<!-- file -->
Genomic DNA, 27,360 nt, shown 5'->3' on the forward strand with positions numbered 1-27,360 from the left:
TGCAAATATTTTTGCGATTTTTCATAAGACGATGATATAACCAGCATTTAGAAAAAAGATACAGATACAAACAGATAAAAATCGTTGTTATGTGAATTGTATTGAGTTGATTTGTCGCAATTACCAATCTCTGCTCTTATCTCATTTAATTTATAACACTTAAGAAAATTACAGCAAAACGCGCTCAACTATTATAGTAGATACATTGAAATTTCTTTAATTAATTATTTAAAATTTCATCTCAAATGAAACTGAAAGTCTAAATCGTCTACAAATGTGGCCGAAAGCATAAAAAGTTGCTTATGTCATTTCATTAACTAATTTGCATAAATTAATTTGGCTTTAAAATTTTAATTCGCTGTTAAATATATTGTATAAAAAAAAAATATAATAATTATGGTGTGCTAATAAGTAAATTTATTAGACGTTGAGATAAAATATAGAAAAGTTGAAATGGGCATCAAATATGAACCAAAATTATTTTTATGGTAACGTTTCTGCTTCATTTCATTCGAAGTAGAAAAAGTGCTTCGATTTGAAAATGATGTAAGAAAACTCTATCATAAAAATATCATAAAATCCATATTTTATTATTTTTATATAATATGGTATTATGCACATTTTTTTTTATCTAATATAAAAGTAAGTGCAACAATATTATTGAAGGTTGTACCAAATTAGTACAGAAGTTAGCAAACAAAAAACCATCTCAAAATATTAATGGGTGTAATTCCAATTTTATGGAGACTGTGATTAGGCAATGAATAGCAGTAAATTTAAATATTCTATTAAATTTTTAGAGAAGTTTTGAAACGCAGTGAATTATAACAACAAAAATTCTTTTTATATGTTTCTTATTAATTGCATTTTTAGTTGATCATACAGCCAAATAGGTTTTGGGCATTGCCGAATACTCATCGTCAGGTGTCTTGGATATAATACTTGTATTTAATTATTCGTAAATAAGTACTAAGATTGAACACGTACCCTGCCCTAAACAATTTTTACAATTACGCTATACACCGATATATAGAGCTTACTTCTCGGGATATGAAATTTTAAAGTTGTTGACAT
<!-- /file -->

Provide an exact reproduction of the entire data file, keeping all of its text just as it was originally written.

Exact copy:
Genomic DNA, 27,360 nt, shown 5'->3' on the forward strand with positions numbered 1-27,360 from the left:
TGCAAATATTTTTGCGATTTTTCATAAGACGATGATATAACCAGCATTTAGAAAAAAGATACAGATACAAACAGATAAAAATCGTTGTTATGTGAATTGTATTGAGTTGATTTGTCGCAATTACCAATCTCTGCTCTTATCTCATTTAATTTATAACACTTAAGAAAATTACAGCAAAACGCGCTCAACTATTATAGTAGATACATTGAAATTTCTTTAATTAATTATTTAAAATTTCATCTCAAATGAAACTGAAAGTCTAAATCGTCTACAAATGTGGCCGAAAGCATAAAAAGTTGCTTATGTCATTTCATTAACTAATTTGCATAAATTAATTTGGCTTTAAAATTTTAATTCGCTGTTAAATATATTGTATAAAAAAAAAATATAATAATTATGGTGTGCTAATAAGTAAATTTATTAGACGTTGAGATAAAATATAGAAAAGTTGAAATGGGCATCAAATATGAACCAAAATTATTTTTATGGTAACGTTTCTGCTTCATTTCATTCGAAGTAGAAAAAGTGCTTCGATTTGAAAATGATGTAAGAAAACTCTATCATAAAAATATCATAAAATCCATATTTTATTATTTTTATATAATATGGTATTATGCACATTTTTTTTTATCTAATATAAAAGTAAGTGCAACAATATTATTGAAGGTTGTACCAAATTAGTACAGAAGTTAGCAAACAAAAAACCATCTCAAAATATTAATGGGTGTAATTCCAATTTTATGGAGACTGTGATTAGGCAATGAATAGCAGTAAATTTAAATATTCTATTAAATTTTTAGAGAAGTTTTGAAACGCAGTGAATTATAACAACAAAAATTCTTTTTATATGTTTCTTATTAATTGCATTTTTAGTTGATCATACAGCCAAATAGGTTTTGGGCATTGCCGAATACTCATCGTCAGGTGTCTTGGATATAATACTTGTATTTAATTATTCGTAAATAAGTACTAAGATTGAACACGTACCCTGCCCTAAACAATTTTTACAATTACGCTATACACCGATATATAGAGCTTACTTCTCGGGATATGAAATTTTAAAGTTGTTGACAT